This article includes a list of references, related reading or external links, but its sources remain unclear because it lacks inline citations. (June 2014) (Learn how and when to remove this template message)
A Panzerblitz II on display at the Steven F. Udvar-Hazy Center
|Place of origin||Germany|
|Wars||World War II|
|Diameter||80 mm in Panzerblitz I, 88 mm in Panzerblitz II, 210 mm in Panzerblitz III|
|Muzzle velocity||525 m/s (1,175 mph)|
|Effective firing range||600-1,000 m|
|Maximum firing range||1,500 m|
The missile was based on the R4M Orkan air-to-air rocket used by the Messerschmitt Me 262. It was fitted with either an 80 mm (3.1 in)-diameter standard[clarification needed] warhead, in Panzerblitz I, or a 210 mm (8.3 in)-diameter hollow charge warhead, in the Panzerblitz III.
It was intended to be operated by the Henschel Hs 132, which would carry up to eight rockets, complementing or even replacing the cannon armament in the tank-destroying role. The 80mm model was tested extensively in early 1945 from Focke-Wulf Fw 190s, but neither Panzerblitz I nor Panzerblitz III (earmarked exclusively for the Hs 132) were ready for use by the German surrender in May 1945.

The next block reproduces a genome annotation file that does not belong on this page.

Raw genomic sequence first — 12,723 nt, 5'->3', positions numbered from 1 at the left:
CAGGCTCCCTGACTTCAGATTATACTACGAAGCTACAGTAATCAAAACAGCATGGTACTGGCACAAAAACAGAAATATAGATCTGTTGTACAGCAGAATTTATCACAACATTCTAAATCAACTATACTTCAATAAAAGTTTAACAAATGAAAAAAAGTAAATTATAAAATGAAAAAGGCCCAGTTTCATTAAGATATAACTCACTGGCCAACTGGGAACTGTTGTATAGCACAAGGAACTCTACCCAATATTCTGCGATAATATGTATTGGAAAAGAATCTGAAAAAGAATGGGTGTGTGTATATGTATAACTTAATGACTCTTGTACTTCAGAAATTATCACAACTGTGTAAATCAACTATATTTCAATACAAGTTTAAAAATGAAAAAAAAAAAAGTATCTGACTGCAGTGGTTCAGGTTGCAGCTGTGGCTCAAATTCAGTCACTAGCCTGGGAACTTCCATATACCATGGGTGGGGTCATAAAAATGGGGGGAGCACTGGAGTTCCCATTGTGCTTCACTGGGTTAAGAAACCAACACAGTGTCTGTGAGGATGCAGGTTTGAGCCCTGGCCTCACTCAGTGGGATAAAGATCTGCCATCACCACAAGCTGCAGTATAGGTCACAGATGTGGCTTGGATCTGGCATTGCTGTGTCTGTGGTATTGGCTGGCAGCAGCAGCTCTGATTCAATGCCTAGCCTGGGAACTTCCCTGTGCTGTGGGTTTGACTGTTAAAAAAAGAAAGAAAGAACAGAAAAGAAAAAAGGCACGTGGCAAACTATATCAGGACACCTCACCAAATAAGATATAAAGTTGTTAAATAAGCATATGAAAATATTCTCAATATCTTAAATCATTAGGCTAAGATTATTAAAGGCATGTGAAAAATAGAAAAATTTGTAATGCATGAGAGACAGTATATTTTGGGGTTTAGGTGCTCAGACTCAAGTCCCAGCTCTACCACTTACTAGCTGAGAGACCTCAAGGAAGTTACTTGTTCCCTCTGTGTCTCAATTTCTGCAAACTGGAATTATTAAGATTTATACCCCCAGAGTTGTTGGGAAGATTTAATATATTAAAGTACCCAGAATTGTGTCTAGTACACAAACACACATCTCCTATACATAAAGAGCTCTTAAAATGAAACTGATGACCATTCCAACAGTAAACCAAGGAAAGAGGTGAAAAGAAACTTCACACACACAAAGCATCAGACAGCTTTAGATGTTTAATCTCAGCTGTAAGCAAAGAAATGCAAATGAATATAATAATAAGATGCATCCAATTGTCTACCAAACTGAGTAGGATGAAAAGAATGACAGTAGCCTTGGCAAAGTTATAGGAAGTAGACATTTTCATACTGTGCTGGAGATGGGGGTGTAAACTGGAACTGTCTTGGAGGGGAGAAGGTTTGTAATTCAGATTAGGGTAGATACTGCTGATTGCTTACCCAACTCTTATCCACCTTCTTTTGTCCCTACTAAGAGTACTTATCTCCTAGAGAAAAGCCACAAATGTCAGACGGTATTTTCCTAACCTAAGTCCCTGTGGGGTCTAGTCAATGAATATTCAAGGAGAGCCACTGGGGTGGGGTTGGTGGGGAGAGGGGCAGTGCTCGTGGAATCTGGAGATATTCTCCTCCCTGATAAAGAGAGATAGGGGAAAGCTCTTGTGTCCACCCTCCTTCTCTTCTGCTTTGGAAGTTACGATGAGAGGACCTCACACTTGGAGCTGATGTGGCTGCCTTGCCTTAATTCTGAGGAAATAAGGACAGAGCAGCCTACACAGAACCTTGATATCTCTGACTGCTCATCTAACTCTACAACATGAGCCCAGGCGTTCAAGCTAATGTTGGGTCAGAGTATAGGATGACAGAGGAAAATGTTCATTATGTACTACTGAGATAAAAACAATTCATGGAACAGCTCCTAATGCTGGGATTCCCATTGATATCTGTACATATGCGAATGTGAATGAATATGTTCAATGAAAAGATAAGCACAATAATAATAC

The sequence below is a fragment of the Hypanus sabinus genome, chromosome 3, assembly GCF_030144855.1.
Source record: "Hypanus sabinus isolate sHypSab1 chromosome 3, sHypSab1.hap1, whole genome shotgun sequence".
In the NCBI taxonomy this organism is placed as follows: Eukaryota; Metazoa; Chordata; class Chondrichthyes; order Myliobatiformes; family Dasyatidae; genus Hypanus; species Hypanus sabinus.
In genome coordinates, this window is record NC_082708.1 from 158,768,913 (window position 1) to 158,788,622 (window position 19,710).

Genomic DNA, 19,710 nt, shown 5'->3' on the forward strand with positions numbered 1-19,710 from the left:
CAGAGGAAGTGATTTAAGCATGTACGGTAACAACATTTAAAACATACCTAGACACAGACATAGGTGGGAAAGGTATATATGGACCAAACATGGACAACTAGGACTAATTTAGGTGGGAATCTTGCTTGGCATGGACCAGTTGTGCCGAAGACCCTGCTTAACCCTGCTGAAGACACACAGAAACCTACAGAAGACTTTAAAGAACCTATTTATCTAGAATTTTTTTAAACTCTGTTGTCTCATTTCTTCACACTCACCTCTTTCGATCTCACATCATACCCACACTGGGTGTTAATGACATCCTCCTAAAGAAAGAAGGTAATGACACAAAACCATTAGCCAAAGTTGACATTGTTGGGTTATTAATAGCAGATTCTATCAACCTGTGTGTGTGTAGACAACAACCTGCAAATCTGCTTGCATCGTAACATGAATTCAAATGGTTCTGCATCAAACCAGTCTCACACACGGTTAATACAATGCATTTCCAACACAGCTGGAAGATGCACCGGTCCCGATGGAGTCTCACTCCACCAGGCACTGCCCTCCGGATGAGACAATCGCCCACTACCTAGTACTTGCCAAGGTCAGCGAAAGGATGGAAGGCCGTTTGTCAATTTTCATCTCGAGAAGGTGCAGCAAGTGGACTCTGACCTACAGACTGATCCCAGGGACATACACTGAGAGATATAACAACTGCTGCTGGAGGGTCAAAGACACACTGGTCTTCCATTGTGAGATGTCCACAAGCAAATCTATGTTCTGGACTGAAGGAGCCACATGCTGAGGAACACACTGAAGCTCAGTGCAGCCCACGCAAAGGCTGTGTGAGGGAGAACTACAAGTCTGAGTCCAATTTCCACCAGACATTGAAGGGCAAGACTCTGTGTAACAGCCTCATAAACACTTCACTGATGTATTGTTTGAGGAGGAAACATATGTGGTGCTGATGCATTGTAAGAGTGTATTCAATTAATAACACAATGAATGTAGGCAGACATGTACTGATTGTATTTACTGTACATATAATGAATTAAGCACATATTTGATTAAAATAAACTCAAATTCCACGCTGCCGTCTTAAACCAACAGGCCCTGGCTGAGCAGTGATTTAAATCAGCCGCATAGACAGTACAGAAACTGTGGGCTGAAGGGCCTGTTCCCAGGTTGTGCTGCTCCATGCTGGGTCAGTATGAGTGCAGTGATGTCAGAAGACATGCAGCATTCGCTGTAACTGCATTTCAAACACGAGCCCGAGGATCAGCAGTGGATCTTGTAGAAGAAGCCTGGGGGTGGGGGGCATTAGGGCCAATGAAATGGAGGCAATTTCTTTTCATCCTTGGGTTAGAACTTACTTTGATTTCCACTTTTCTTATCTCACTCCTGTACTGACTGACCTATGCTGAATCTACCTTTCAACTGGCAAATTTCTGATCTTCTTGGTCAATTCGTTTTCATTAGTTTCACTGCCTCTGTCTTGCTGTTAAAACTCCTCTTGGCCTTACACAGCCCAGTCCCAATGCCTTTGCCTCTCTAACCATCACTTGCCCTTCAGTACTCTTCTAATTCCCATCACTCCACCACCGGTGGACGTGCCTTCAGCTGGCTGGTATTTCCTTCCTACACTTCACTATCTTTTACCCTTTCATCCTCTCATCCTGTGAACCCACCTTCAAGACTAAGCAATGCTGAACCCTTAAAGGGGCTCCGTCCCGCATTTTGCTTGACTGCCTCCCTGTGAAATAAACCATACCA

- Maximum power output:
- Power-to-weight ratio:
- Green, William. Warplanes of the Third Reich. London: Macdonald and Jane's Publishers Ltd., 1970 (fourth impression 1979). ISBN 0-356-02382-6.
- Smith, J.Richard and Kay, Anthony. German Aircraft of the Second World War. London: Putnam & Company Ltd., 1972 (third impression 1978). ISBN 0-370-00024-2.
- Wood, Tony and Gunston, Bill. Hitler's Luftwaffe: A pictorial history and technical encyclopedia of Hitler's air power in World War II. London: Salamander Books Ltd., 1977. ISBN 0-86101-005-1.